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As is often the case, news media fail to convey what really happened, instead only highlighting the negative.
When SpaceX's enormous rocket, the most powerful ever built, was launched and exploded after a few minutes, the headlines focused only on the explosion.
The fact that such a significant step forward in rocket development requires multiple tests before success is not unusual. That's the starting point. The rocket flew further this time, it successfully completed a stage separation, and all engines worked as they should. Moreover, the launch pad withstood the enormous force from the engines this time, which it did not last time.
Naturally, the best outcome would have been if the rocket had successfully completed all planned stages, orbited the Earth one and a half times, and the first stage had splashed down in the ocean. But the most likely scenario in developing any product is that the early versions have flaws, which only become apparent when tested in real conditions.
Capturing this in a headline and lead is not difficult, and there are some positive examples out there. This headline in The New York Times is perfect. It highlights the progress made – and the fact that it exploded.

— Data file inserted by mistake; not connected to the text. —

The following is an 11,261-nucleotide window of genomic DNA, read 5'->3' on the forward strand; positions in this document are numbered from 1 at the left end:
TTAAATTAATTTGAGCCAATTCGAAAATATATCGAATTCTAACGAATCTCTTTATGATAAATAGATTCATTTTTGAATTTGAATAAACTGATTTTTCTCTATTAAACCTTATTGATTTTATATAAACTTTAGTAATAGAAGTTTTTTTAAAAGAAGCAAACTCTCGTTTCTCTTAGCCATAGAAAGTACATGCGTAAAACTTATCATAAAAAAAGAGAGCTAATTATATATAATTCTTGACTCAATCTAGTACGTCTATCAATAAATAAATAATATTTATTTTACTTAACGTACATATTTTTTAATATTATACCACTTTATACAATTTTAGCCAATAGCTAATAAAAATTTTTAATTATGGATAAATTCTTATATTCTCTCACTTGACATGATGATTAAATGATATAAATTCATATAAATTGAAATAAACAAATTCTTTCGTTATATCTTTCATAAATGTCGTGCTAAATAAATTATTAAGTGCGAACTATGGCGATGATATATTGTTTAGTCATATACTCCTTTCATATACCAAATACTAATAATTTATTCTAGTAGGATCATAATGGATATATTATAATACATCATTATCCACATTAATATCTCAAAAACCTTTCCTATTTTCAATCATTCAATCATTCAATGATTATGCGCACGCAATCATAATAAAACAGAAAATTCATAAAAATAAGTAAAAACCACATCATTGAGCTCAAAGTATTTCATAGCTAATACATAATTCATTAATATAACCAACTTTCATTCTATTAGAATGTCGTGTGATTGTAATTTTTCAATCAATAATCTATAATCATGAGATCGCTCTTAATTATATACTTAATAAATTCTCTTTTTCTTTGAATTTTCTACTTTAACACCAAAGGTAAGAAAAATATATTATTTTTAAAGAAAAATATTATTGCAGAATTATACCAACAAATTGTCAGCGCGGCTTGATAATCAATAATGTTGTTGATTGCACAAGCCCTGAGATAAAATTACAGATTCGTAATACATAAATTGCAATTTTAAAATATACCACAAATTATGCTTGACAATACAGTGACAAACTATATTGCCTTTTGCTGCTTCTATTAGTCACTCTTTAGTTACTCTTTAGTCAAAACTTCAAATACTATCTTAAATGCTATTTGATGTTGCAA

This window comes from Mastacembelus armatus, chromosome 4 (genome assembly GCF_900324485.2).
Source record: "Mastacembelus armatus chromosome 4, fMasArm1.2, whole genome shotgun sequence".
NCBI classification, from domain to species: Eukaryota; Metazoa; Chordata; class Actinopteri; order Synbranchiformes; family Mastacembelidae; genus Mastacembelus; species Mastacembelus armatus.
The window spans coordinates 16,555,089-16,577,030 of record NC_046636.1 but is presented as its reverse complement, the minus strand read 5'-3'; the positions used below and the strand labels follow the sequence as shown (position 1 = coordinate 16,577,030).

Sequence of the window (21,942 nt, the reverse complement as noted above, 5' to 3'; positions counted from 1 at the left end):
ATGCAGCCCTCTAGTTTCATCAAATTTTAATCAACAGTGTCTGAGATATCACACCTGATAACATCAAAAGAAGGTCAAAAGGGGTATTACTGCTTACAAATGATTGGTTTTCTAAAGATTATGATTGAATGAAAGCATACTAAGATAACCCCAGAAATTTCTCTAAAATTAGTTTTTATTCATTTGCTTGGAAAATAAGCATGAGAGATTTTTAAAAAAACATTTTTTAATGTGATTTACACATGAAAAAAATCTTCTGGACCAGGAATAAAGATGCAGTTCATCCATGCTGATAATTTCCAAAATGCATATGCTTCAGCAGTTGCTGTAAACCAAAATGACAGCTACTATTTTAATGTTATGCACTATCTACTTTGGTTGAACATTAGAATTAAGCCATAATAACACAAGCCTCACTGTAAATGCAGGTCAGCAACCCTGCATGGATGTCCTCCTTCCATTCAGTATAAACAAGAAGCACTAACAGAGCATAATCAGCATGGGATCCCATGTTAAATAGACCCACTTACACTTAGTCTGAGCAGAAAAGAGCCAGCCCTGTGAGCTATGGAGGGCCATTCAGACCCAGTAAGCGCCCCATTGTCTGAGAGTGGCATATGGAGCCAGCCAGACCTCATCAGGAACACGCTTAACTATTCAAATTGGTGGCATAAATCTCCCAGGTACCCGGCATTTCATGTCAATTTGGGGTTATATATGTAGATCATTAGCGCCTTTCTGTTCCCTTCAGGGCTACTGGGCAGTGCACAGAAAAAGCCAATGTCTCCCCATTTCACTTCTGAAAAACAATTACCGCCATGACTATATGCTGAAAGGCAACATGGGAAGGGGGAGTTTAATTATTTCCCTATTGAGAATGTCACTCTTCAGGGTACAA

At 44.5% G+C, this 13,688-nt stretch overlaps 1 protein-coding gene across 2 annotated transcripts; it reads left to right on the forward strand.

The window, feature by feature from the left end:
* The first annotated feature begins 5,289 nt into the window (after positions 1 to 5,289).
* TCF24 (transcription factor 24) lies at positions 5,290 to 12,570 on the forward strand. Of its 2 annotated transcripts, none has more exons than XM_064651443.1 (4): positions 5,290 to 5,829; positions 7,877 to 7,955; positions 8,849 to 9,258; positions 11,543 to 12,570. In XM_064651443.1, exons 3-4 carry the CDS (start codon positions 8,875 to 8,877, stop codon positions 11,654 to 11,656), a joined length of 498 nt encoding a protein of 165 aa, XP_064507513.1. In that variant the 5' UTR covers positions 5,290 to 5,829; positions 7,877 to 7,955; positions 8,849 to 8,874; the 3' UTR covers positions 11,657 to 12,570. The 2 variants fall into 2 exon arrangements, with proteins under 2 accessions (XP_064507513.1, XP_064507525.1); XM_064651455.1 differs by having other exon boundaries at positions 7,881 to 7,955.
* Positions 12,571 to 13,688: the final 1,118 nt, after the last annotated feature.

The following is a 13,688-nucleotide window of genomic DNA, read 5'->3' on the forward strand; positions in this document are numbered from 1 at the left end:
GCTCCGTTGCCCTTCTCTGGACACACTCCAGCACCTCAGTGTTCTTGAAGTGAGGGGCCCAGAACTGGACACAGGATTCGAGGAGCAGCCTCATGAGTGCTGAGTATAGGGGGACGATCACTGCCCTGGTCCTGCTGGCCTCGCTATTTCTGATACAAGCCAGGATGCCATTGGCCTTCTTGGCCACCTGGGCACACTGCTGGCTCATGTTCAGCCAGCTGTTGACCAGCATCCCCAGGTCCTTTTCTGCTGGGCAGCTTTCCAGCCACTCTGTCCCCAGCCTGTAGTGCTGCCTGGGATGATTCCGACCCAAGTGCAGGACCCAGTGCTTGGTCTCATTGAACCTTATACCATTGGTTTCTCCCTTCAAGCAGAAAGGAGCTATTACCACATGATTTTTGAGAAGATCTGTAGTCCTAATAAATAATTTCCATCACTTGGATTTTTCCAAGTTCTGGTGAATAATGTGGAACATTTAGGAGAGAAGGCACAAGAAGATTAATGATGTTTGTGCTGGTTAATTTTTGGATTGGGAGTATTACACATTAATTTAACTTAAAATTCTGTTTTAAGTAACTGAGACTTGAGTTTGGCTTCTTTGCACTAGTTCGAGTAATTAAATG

The significance of Starship for humanity
Starship is not just a new rocket. It represents a new era for humanity. I wrote about that before the first launch in April.
Starship is the first rocket built like an airplane. Not in appearance, but in how it will be used: Launch, land, refuel, and go again. With Starship, the cost of launching something into space will decrease dramatically. From $10,000 for a kilo, to $10. One-thousandth of the cost.
We will go from a few thousand satellites to millions. From one space station to thousands. And not just for ten people, but massive structures where millions of people can live.
Scientists are ecstatic just thinking about the possibilities. Giant space telescopes and cheaper exploration of the solar system.
It gives us the opportunity to seriously establish humanity in space, on other planets and moons. On our own moon, and of course, on Mars.
Considering the giant leap that Starship represents, it's understandable how difficult it is to build and launch such a rocket. It's not surprising that it doesn't work on the first, or second, try.